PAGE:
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Count These Votes



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News flash: Senator Schumer is shocked, shocked, to discover that military voters had trouble voting in the 2008 election. The Senate Rules Committee, of which he is chairman, held a hearing today on this problem and released a study conducted by his committee and the Congressional Research Service. It found that one out of every four ballots requested by military personnel and other overseas voters in the 2008 election may have gone uncounted. This is due to the chronic problem of military voters being mailed ballots by election officials without enough time to complete and send them back by the election deadline. Schumer was quoted as saying that the study “is enough to show that the balloting process for service members is clearly in need of an overhaul.”

Schumer is correct, but the fact that military voters are being disenfranchised at an unacceptably high rate should not be news to anyone, especially a member of Congress. There has been study after study showing this for years; I wrote about it last May and cited a survey by the U.S. Election Assistance Commission showing that only one out of every three ballots requested by military and overseas voters in the 2004 election were successfully cast and counted because ballots were mailed too late and other problems.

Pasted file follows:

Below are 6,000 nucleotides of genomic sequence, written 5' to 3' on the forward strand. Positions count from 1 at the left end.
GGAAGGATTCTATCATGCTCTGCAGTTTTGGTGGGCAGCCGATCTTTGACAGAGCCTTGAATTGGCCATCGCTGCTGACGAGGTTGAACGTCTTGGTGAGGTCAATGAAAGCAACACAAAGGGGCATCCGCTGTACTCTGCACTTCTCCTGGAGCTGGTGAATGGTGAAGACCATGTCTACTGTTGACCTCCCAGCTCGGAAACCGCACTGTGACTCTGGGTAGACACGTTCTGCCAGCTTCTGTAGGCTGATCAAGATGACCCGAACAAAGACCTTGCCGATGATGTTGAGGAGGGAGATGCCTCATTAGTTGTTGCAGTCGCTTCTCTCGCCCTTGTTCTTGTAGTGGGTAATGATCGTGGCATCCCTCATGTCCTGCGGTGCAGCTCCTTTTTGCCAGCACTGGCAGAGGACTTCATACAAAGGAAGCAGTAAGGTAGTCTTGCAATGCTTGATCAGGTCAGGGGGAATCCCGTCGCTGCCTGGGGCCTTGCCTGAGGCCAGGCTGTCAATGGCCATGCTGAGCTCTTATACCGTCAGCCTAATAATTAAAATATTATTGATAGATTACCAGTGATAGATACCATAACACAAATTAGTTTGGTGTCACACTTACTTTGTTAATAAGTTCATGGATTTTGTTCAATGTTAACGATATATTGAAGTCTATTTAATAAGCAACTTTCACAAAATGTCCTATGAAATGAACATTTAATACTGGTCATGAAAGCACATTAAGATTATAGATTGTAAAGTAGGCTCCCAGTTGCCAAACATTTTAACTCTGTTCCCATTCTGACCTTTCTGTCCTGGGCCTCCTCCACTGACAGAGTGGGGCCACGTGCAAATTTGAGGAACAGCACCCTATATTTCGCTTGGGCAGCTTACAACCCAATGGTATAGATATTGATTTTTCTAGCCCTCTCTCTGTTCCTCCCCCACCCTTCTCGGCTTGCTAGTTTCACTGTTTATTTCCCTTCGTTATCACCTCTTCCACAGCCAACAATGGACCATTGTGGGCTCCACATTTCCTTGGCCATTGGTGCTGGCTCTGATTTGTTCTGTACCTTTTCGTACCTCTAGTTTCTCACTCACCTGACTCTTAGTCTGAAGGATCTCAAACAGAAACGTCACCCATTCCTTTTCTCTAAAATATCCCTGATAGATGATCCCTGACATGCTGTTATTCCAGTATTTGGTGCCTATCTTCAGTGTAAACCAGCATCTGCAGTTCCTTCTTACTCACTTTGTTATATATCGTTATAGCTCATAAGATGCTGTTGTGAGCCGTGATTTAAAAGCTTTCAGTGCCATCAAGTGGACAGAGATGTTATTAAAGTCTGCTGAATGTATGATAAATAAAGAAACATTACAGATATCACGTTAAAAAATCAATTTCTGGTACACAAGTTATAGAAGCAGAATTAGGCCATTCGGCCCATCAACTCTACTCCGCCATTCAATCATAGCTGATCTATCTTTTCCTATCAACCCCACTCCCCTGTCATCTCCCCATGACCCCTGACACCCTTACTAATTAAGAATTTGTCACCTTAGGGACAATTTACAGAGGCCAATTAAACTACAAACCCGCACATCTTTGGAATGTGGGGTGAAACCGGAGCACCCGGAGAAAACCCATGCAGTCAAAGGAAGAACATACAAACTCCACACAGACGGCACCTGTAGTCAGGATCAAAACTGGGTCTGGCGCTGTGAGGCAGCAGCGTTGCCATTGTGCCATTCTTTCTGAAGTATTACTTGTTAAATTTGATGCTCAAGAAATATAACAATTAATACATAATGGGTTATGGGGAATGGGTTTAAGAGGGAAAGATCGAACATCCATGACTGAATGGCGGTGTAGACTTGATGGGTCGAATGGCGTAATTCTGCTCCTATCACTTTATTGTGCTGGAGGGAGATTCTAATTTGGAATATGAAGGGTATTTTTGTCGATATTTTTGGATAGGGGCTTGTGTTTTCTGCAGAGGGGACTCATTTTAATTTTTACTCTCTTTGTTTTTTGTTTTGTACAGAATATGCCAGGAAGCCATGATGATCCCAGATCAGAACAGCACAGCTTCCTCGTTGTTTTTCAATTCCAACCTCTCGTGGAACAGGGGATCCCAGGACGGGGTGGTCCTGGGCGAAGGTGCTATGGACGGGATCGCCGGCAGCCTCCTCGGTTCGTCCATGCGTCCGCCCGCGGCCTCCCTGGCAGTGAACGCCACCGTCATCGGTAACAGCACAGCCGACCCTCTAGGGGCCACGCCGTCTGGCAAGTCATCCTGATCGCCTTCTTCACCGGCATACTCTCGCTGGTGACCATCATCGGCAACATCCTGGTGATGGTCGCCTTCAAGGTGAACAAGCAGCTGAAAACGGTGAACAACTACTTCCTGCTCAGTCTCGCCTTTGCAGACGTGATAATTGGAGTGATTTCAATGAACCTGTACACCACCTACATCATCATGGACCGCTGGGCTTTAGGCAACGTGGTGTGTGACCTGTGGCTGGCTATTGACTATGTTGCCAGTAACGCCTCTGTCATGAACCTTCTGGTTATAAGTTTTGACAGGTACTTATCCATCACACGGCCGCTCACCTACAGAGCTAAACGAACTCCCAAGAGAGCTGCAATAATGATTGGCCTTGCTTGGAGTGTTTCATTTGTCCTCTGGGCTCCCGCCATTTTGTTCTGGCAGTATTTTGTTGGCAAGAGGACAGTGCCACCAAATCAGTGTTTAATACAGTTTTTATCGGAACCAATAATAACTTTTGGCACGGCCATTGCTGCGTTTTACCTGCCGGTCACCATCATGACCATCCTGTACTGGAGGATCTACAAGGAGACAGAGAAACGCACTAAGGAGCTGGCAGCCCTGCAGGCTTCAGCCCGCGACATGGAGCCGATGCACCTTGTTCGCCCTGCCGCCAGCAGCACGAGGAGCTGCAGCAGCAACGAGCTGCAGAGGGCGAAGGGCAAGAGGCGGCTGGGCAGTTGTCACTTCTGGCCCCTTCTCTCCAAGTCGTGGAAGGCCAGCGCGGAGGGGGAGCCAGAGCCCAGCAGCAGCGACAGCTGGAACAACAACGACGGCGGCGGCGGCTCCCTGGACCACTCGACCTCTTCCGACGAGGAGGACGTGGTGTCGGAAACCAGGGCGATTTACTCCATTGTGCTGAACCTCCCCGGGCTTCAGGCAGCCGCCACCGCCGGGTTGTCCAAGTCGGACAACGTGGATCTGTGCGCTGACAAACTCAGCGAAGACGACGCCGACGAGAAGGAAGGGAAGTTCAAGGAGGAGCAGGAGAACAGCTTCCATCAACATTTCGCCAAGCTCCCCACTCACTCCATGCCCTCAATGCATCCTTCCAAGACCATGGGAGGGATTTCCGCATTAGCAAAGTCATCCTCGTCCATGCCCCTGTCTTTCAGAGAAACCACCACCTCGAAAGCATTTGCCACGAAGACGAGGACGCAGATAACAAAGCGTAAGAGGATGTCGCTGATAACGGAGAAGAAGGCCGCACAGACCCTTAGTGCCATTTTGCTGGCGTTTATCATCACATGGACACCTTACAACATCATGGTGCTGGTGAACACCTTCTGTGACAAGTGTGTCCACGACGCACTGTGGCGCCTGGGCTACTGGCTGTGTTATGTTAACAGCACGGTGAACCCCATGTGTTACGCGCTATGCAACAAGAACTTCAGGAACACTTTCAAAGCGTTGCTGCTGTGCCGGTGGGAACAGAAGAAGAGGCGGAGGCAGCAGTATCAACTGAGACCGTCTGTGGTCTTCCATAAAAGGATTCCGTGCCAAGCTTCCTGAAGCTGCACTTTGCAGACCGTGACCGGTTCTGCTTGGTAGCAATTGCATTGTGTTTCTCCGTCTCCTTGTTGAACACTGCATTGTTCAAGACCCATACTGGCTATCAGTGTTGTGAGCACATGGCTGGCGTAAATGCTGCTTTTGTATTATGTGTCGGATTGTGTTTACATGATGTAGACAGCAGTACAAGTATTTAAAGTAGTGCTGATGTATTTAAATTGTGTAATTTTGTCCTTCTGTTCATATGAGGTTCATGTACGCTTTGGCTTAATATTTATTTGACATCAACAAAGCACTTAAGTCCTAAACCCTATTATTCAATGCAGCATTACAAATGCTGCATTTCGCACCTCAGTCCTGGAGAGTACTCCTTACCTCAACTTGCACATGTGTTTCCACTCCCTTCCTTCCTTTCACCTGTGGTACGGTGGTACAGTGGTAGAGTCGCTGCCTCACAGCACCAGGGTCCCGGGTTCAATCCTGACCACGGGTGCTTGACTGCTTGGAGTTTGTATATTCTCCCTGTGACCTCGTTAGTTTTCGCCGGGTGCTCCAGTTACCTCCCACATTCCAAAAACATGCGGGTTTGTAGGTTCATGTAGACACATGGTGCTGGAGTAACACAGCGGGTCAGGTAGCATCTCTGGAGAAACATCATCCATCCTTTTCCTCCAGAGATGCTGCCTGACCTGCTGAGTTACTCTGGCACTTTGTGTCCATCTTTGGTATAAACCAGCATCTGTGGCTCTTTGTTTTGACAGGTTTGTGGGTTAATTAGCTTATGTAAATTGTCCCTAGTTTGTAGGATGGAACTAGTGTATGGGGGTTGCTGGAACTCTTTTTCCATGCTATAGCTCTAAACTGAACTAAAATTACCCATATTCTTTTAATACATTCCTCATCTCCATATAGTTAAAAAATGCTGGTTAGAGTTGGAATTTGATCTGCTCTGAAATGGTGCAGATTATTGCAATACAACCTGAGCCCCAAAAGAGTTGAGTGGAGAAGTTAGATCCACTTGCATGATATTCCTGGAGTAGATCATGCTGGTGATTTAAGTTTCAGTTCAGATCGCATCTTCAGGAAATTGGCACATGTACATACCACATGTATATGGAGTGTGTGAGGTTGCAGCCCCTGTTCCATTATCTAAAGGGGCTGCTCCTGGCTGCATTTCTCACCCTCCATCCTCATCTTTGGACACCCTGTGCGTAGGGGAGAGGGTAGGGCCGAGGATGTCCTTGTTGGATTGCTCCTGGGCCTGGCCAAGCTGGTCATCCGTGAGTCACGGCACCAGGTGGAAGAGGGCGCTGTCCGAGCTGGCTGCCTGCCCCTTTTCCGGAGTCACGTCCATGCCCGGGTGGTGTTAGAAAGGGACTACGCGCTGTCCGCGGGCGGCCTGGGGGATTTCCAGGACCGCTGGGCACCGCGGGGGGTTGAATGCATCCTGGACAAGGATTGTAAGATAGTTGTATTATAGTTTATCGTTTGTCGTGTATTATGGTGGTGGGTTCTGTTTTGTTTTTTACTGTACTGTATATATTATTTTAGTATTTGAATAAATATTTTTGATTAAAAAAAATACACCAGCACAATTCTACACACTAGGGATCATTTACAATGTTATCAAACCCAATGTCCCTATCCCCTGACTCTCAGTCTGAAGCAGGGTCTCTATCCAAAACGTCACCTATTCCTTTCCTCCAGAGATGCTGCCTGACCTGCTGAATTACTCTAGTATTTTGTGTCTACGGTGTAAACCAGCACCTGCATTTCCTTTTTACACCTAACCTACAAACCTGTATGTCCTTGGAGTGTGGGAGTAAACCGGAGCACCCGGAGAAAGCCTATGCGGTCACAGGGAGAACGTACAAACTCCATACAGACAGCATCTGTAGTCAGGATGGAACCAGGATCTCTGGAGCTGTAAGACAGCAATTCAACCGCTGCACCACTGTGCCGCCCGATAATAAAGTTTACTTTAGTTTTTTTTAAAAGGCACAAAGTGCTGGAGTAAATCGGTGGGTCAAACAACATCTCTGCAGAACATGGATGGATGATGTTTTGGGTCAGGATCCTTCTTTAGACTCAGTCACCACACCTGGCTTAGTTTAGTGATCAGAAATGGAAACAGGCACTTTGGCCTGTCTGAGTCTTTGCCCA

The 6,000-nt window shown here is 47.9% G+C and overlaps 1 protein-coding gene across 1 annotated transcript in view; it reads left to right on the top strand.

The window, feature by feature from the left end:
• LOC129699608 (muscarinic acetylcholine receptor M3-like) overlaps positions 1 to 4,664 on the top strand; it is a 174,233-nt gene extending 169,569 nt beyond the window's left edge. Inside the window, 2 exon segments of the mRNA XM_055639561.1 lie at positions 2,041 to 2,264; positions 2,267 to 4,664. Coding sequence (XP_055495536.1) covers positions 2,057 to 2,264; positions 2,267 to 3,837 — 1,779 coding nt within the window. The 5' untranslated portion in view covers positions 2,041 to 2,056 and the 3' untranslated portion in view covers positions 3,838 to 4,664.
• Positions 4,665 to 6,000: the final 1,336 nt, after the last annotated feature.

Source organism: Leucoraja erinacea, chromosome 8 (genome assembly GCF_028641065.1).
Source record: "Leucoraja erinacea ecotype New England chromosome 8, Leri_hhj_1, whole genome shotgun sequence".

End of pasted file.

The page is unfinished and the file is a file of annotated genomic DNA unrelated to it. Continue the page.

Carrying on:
Of course, what Schumer did not mention is that Rep. Kevin McCarthy introduced a bill prior to the 2008 election that could have gone a long way to solving this problem. It would have required the Pentagon to collect absentee ballots overseas and deliver them stateside by express air transport. This would have shortened the delivery time for overseas ballots from weeks to only four days. It would have meant that thousands of ballots that were rejected in 2004 would have counted in 2008.

So what happened to McCarthy’s bill? It was bottled up in a House committee by the majority party, of which Senator Schumer is a member, although it has just been reintroduced by Representative McCarthy and Senator Cornyn. Schumer’s side of the aisle always says it wants to make sure everyone gets to vote including members of the military, but every time a possible solution is proposed, it never goes anywhere.  Perhaps because most politicos believe that the military tends to vote more for the right side of the political fence than the left. If Senator Schumer really wants to solve this problem, and disprove the suspicion some have that most congressional liberals want to suppress the military vote, he should work to make sure the McCarthy/Cornyn bill is enacted.



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